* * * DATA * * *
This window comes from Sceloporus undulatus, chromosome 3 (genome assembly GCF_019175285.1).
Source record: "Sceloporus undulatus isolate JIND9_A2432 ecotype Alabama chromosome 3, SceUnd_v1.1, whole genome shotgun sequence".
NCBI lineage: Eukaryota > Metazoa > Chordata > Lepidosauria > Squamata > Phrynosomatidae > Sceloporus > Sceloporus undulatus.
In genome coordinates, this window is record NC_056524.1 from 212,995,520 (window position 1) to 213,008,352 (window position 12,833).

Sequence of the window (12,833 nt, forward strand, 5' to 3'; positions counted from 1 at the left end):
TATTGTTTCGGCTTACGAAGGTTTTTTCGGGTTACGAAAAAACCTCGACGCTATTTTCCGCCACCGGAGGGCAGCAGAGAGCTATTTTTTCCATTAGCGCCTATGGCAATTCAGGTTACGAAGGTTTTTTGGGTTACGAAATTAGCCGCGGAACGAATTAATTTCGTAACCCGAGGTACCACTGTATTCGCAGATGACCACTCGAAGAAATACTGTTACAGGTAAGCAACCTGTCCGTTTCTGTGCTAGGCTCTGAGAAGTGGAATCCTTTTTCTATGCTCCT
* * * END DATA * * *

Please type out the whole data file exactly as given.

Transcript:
This window comes from Sceloporus undulatus, chromosome 3 (genome assembly GCF_019175285.1).
Source record: "Sceloporus undulatus isolate JIND9_A2432 ecotype Alabama chromosome 3, SceUnd_v1.1, whole genome shotgun sequence".
NCBI lineage: Eukaryota > Metazoa > Chordata > Lepidosauria > Squamata > Phrynosomatidae > Sceloporus > Sceloporus undulatus.
In genome coordinates, this window is record NC_056524.1 from 212,995,520 (window position 1) to 213,008,352 (window position 12,833).

Sequence of the window (12,833 nt, forward strand, 5' to 3'; positions counted from 1 at the left end):
TATTGTTTCGGCTTACGAAGGTTTTTTCGGGTTACGAAAAAACCTCGACGCTATTTTCCGCCACCGGAGGGCAGCAGAGAGCTATTTTTTCCATTAGCGCCTATGGCAATTCAGGTTACGAAGGTTTTTTGGGTTACGAAATTAGCCGCGGAACGAATTAATTTCGTAACCCGAGGTACCACTGTATTCGCAGATGACCACTCGAAGAAATACTGTTACAGGTAAGCAACCTGTCCGTTTCTGTGCTAGGCTCTGAGAAGTGGAATCCTTTTTCTATGCTCCT